The TJ Martell Foundation luncheon in Miami, honoring Gloria and Emilio Estefan, was an intimate, heartfelt affair that often felt like a warm, extended family gathering, featuring beautifully executed music by Emily Estefan and Diego Torres.
Scheduled as part of the Natpe market at the Eden Roc hotel on Thursday (Jan. 19), it was the foundation’s inaugural event in Miami and the first since the death of founder Tony Martell in November.
“To receive this award the first time TJ Martell celebrates an event in Miami is incredible for us,” said Gloria Estefan, accepting her Lifetime Achievement Award with hubby Emilio. “We love Tony Martell, we love what he did. He turned a lot of pain into a lot of wonderful things.”
“When I used to go to Sony, Tony was always there with a beautiful smile,” added Emilio Estefan. “In [music], it’s important to use our career to make people’s lives better. It’s not just about us.”
On Thursday, it was about different sectors of Miami’s Latin music community coming together for a cause that is close to many. Hosted by Enrique Santos, the popular radio host who now heads iHeartMedia’s new Latin division, speakers included Marielena Santana Marroquin, widow of CAA agent Rick Marroquín, who died last year of cancer.
In turn, the Estefan’s Lifetime Achievement Award was presented by Afo Verde, Sony Music Entertainment’s Chairman/CEO of Latin America, Spain and Portugal, who was a TJ Martell honoree in New York in 2014. Verde, who has a long history with the Estefans, spoke to the couple’s musical and cultural legacy.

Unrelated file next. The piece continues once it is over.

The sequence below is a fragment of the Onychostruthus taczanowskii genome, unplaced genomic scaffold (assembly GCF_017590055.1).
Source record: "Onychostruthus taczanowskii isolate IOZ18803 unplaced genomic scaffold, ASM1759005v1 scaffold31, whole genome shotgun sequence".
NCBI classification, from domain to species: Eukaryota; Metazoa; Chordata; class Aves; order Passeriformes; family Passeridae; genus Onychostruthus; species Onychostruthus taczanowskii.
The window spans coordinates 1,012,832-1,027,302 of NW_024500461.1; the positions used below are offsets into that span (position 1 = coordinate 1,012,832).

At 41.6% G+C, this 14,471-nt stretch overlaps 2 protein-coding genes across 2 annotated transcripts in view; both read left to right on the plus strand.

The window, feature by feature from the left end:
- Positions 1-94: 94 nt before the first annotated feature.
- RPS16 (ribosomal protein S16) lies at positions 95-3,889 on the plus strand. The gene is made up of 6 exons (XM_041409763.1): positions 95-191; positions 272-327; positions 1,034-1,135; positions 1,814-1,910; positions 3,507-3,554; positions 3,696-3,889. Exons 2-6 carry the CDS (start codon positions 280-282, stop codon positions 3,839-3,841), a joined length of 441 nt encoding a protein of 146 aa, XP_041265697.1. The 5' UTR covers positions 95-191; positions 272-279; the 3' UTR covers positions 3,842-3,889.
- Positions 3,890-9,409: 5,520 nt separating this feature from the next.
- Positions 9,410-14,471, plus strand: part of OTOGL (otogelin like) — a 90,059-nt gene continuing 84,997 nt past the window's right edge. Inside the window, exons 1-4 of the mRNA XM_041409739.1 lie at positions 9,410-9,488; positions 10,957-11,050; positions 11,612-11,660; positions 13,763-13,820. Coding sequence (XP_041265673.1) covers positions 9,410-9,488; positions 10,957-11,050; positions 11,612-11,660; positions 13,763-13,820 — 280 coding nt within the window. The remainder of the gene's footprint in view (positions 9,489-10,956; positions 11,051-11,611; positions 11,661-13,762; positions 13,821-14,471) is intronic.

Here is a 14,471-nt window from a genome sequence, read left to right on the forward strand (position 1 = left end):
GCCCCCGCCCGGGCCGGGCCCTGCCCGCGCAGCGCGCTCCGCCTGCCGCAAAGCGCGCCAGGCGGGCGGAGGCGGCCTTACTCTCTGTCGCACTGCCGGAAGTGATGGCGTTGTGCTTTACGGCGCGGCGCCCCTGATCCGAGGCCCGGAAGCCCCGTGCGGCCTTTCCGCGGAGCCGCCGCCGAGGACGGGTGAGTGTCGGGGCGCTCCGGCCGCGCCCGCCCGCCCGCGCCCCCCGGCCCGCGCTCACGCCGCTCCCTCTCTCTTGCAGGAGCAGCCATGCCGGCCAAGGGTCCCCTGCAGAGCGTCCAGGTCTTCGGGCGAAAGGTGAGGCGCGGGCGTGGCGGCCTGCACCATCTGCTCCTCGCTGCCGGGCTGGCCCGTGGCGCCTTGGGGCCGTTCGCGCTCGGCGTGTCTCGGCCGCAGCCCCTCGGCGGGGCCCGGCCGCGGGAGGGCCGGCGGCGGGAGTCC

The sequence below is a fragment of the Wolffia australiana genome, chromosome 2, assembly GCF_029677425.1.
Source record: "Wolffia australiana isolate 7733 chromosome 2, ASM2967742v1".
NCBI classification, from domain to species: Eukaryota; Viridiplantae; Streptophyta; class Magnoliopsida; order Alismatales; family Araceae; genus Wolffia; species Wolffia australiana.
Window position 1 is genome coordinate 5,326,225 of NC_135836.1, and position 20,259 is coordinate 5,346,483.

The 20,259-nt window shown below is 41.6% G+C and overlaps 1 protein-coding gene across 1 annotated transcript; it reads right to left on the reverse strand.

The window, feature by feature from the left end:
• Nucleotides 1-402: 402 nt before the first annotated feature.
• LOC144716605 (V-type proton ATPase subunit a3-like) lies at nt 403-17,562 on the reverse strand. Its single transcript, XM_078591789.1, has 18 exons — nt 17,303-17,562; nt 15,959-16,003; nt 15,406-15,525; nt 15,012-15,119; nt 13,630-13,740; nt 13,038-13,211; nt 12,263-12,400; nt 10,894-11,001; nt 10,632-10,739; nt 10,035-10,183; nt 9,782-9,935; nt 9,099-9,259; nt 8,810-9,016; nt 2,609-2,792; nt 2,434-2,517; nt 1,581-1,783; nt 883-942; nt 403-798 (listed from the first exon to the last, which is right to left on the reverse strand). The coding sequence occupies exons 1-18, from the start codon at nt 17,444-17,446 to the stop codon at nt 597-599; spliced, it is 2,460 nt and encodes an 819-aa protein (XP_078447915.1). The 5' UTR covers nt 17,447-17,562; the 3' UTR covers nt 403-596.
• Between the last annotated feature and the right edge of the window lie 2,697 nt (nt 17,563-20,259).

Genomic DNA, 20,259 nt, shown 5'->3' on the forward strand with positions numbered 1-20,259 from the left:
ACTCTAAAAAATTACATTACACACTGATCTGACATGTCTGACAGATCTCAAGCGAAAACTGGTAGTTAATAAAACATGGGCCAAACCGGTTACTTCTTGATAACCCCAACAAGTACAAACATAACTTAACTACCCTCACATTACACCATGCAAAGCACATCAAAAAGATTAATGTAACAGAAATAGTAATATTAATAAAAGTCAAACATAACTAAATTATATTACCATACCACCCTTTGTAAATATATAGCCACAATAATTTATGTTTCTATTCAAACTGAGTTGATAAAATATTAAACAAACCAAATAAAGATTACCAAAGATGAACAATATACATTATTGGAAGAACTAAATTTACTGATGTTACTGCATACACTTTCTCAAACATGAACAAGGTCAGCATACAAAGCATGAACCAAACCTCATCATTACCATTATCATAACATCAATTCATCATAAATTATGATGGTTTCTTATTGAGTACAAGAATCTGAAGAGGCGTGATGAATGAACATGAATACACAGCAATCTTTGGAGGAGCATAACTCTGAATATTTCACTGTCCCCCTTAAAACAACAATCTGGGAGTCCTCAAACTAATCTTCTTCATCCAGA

“Gloria is one of the great music artists,” he said to applause. “To hear one measure and say, ‘That’s Gloria Estefan,’ that’s what all artists dream of.”
“I think we’ve never had a more beautiful introduction,” a smiling Estefan responded.
The event was punctuated by two excellent musical performances. First came Emily Estefan — yes, daughter of Emilio and Gloria — soon to release her debut album. Backed by a powerful band that included horns, Estefan sounded uncannily like her mom, but applied her vocals to a hard to a blend of funk, soul and jazz. Both the pipes and the level of musicianship were impressive.
Next came the soulful Diego Torres, who sang an acoustic set accompanied only by guitar, keyboard and light percussion, which included new anthem “Igualdad,” and his perennially beautiful “Color Esperanza” (Color of Hope).
It was a fitting end for an inaugural event that celebrated life and hope.